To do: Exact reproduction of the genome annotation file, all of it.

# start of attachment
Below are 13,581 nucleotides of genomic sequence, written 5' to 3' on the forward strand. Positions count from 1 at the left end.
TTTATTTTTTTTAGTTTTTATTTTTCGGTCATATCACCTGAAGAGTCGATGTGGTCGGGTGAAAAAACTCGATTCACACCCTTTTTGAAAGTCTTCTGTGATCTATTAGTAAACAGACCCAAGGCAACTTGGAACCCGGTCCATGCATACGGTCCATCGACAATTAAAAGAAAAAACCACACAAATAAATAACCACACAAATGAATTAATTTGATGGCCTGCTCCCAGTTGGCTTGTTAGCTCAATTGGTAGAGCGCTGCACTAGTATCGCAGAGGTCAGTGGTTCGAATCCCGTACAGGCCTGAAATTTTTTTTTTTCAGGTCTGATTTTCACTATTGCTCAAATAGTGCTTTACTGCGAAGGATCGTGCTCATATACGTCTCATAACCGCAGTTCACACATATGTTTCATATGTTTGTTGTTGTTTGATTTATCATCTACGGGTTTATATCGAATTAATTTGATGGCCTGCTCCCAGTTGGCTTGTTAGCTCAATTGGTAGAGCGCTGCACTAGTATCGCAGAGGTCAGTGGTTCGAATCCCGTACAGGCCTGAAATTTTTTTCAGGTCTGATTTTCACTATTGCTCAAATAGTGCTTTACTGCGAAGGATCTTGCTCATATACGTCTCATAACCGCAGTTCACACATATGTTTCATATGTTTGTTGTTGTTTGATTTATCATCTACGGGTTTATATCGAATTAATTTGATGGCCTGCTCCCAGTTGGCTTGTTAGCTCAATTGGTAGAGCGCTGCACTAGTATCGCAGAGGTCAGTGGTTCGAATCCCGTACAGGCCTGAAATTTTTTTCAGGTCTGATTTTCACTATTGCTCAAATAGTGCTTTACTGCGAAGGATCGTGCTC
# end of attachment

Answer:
Below are 13,581 nucleotides of genomic sequence, written 5' to 3' on the forward strand. Positions count from 1 at the left end.
TTTATTTTTTTTAGTTTTTATTTTTCGGTCATATCACCTGAAGAGTCGATGTGGTCGGGTGAAAAAACTCGATTCACACCCTTTTTGAAAGTCTTCTGTGATCTATTAGTAAACAGACCCAAGGCAACTTGGAACCCGGTCCATGCATACGGTCCATCGACAATTAAAAGAAAAAACCACACAAATAAATAACCACACAAATGAATTAATTTGATGGCCTGCTCCCAGTTGGCTTGTTAGCTCAATTGGTAGAGCGCTGCACTAGTATCGCAGAGGTCAGTGGTTCGAATCCCGTACAGGCCTGAAATTTTTTTTTTTCAGGTCTGATTTTCACTATTGCTCAAATAGTGCTTTACTGCGAAGGATCGTGCTCATATACGTCTCATAACCGCAGTTCACACATATGTTTCATATGTTTGTTGTTGTTTGATTTATCATCTACGGGTTTATATCGAATTAATTTGATGGCCTGCTCCCAGTTGGCTTGTTAGCTCAATTGGTAGAGCGCTGCACTAGTATCGCAGAGGTCAGTGGTTCGAATCCCGTACAGGCCTGAAATTTTTTTCAGGTCTGATTTTCACTATTGCTCAAATAGTGCTTTACTGCGAAGGATCTTGCTCATATACGTCTCATAACCGCAGTTCACACATATGTTTCATATGTTTGTTGTTGTTTGATTTATCATCTACGGGTTTATATCGAATTAATTTGATGGCCTGCTCCCAGTTGGCTTGTTAGCTCAATTGGTAGAGCGCTGCACTAGTATCGCAGAGGTCAGTGGTTCGAATCCCGTACAGGCCTGAAATTTTTTTCAGGTCTGATTTTCACTATTGCTCAAATAGTGCTTTACTGCGAAGGATCGTGCTC